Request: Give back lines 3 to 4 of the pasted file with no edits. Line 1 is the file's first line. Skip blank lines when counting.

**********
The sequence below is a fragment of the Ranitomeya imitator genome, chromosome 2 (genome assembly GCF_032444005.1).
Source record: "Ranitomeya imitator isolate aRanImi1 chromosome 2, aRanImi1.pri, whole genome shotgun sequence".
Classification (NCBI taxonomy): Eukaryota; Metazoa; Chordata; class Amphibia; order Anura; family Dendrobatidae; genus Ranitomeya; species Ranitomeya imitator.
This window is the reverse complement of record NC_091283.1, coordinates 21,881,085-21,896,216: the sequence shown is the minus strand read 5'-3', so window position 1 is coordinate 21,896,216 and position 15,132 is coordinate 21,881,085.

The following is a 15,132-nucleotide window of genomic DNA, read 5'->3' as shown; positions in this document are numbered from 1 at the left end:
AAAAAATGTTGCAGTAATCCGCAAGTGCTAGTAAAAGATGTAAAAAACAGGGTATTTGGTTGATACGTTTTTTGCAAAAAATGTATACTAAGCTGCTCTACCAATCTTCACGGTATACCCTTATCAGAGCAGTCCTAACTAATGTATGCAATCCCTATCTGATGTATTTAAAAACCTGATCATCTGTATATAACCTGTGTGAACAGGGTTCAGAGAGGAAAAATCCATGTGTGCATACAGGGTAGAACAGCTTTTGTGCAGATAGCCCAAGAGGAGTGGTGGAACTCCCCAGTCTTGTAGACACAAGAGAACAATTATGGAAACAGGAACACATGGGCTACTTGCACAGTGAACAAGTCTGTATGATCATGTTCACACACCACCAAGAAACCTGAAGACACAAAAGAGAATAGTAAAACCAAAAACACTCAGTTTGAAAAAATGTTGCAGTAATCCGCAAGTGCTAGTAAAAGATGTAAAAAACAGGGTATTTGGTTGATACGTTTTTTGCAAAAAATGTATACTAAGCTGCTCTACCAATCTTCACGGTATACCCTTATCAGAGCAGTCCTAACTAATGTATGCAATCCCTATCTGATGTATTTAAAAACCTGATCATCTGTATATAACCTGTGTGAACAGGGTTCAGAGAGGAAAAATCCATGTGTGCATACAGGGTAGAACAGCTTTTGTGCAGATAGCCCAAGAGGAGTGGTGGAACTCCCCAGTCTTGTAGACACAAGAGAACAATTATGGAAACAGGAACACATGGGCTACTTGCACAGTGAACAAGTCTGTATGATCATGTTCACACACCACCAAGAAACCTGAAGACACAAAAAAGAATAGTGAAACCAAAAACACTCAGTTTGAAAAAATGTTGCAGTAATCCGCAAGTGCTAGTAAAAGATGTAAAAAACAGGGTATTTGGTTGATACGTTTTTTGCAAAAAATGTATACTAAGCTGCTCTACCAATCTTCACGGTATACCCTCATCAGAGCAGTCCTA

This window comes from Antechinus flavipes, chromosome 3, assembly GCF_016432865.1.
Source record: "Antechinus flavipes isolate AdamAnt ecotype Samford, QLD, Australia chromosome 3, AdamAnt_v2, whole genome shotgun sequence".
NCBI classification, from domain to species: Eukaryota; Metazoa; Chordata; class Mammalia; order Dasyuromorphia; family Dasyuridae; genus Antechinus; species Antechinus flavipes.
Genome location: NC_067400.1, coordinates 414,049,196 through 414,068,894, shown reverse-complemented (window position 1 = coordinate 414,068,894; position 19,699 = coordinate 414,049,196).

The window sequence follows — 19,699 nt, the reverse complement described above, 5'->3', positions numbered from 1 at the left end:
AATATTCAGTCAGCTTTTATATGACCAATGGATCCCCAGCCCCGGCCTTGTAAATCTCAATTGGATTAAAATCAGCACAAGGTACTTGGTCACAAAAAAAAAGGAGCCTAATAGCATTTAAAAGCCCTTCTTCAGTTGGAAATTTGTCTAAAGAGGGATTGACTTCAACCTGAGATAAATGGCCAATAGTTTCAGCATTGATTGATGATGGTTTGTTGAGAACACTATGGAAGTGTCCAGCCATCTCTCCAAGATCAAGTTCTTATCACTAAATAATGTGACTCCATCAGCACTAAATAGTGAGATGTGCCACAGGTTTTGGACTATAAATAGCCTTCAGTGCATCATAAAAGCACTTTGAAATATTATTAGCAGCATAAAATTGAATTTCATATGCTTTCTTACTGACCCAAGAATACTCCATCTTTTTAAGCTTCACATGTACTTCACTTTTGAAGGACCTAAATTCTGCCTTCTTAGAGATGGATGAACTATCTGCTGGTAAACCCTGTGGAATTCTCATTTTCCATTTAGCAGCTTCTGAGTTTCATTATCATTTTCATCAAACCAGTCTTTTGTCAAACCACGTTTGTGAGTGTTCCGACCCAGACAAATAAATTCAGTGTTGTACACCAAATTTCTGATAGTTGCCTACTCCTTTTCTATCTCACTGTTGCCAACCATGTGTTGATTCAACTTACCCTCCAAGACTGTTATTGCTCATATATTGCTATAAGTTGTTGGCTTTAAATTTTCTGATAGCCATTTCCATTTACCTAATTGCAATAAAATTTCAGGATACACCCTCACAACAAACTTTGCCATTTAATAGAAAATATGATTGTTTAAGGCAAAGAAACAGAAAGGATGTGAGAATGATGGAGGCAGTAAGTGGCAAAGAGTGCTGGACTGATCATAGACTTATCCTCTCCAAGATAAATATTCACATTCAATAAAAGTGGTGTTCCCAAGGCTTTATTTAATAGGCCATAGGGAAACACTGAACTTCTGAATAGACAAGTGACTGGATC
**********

Classification (NCBI taxonomy): Eukaryota; Metazoa; Chordata; class Amphibia; order Anura; family Dendrobatidae; genus Ranitomeya; species Ranitomeya imitator.
This window is the reverse complement of record NC_091283.1, coordinates 21,881,085-21,896,216: the sequence shown is the minus strand read 5'-3', so window position 1 is coordinate 21,896,216 and position 15,132 is coordinate 21,881,085.